The village of Rohrau steadily grew from a Roman road and river crossing to support a castle built in the Middle Ages. When the village was attacked in the early 18th century by “a peasant army of the anti-Habsburg Hungarian party,” a certain Lorenz Koller was in charge of the settlement as the de facto mayor. Said Lorenz Koller, born in 1675 turns out to be the maternal grandfather of Joseph Haydn. Anna Maria Koller, Lorenz’s daughter and Haydn’s mother had been employed as a cook at the castle. She met and married Mathias Haydn, a master wheelwright who also served Rohrau as mayor. Joseph later wrote, “his father was: a great lover of music by nature, who played the harp without reading a note of music; his mother sang the melodies.” In fact, all three of the surviving male children became professional musicians. There are some reports that “all the children had to join in neighborhood concerts organized by their father, and to learn songs, and to develop their singing voice.” The composer’s birth home, which is also the birth home of his brother Michael, has been turned into a museum. Rohrau already erected a monument to Haydn during the composer’s own lifetime, and you can still see it in the center of the village today.
Joseph Haydn: Missa Brevis in F Major
Haydn grew up in an area of considerable ethnic diversity, close to the neighboring federal state of Burgenland, which had been part of Hungary until 1921. Rohrau was once a border checkpoint at a river crossing into the Hungarian part of the Austrian Empire. Haydn apparently showed great talent at an early age. According to Haydn, “as a boy of five I sang all my father’s simple easy pieces correctly… Almighty God… granted me so much facility, especially in music, that when I was only six I boldly sang masses down from the choir loft, and could also get around on the harpsichord and violin.” At some point in 1737 or 1738 Johann Mathias Franck, a cousin of Mathias Haydn’s by marriage and a school principal in the nearby town of Hainburg, heard Haydn sing in the family circle. Apparently, Franck was so impressed by Haydn’s voice and musical accuracy that he suggested that he come to live with him, “so that there I could learn the rudiments of music along with other juvenile necessities.”
Joseph Haydn: Keyboard Concerto in C Major, Hob.XVIII:1 (Iain Quinn, organ; Arcangelo; Jonathan Cohen, cond.)
Haydn’s parents accepted Franck’s proposal, and six-year-old Joseph joined Franck’s household. Franck was not only a school principal but also the choir director at the Hainburg church. A foremost Haydn biographer writes, “The young lad received instruction in reading and writing, in the catechism, in singing, and on almost all the string and wind instruments, and even on the timpani.” Haydn later related, “I will be grateful to this man even in the grave that he taught me so much, even though in the process I received more beatings than food.” Clearly, life wasn’t easy as Haydn remembered “being frequently hungry and humiliated by the filthy state of his closing.” In 1739, Haydn’s singing caught the attention of Georg von Reutter, the director of music at St. Stephen’s Cathedral in Vienna. Reutter had been to Hainburg for a visit and was looking for new choirboys. Haydn passed the audition, and after some additional training moved to Vienna in 1740. For the next nine years, Haydn would work as a chorister.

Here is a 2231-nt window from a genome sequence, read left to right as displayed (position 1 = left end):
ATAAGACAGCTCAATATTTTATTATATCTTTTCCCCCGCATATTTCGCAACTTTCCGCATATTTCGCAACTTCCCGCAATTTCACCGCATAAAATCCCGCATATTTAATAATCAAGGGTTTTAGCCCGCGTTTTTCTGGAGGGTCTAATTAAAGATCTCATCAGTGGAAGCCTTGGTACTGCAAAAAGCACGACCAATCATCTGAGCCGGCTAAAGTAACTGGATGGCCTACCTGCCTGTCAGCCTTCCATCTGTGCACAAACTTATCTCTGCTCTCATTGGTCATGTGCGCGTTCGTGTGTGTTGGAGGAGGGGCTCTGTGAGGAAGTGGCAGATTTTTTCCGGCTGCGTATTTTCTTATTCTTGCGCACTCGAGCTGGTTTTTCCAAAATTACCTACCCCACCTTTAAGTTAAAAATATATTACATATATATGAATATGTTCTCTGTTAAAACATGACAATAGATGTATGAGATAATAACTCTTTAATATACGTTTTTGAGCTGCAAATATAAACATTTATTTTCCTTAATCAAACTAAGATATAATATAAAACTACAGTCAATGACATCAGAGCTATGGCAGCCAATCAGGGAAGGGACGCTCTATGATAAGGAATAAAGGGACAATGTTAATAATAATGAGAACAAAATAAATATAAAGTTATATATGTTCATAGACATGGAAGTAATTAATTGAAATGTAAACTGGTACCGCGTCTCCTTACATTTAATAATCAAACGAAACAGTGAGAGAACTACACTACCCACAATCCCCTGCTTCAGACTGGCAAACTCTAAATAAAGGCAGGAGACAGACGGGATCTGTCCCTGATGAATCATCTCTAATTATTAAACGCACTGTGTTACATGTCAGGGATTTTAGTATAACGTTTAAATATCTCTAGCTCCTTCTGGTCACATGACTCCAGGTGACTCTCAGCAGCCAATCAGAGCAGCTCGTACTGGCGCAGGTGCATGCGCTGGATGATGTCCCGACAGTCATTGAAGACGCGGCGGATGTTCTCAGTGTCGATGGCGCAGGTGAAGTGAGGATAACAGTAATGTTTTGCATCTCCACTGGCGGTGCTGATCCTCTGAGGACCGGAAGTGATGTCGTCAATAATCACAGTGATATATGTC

Joseph Haydn: Keyboard Sonata (Divertimento) in E-flat Major, Hob. XVI:16 (Christine Schornsheim, harpsichord)
Haydn was placed in a boarding house next to the cathedral, along with Reutter, Reutter’s family, and the other four choirboys, which after 1745 included his younger brother Michael. “I sang soprano both at St Stephan’s and at court to great applause,” Haydn reports. “At the choir school, I was taught the art of singing, the harpsichord and the violin by very good masters.” Seemingly, Haydn received very little formal training in theory or composition, and he worked his way through the counterpoint exercises of Carl Philipp Emanuel Bach, and the encyclopedic treatise by Johann Mattheson. Most important, however, was the fact that he rehearsed and sang in performances “of the greatest art-music then being produced in Catholic Europe, amid the pomp and splendor of the cathedral and court of an imperial city.” When Haydn’s voice broke, the Empress Maria Theresa complained to Reutter that he was singing “like a crow,” while praising his brother Michael. Reutter suggested that Haydn might become a castrato, but his father refused permission.
Joseph Haydn: Salve Regina in G minor
Haydn seems to have been a little prankster, and when he snipped off the pigtail of a fellow chorister he was first caned, summarily dismissed and sent into the street. Haydn writes in his autobiography, “When my voice finally broke, for eight whole years I was forced to eke out a wretched existence by teaching young people. Many geniuses are ruined by this miserable need to earn their daily bread, because they lack time to study. This could well have happened to me; I would never have achieved what little I have done, had I not carried on with my zeal for composition during the night. I composed diligently, but not quite correctly, until I finally had the good fortune to learn the true fundamentals of composition from the famous Porpora (who was in Vienna at the time). Finally, owing to a recommendation from the late Baron von Fürnberg (who was especially generous to me), I was appointed as director with Count Morzin, and from there as Kapellmeister with his highness Prince Esterházy.”
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Joseph Haydn: String Quartet Op. 1, No. 1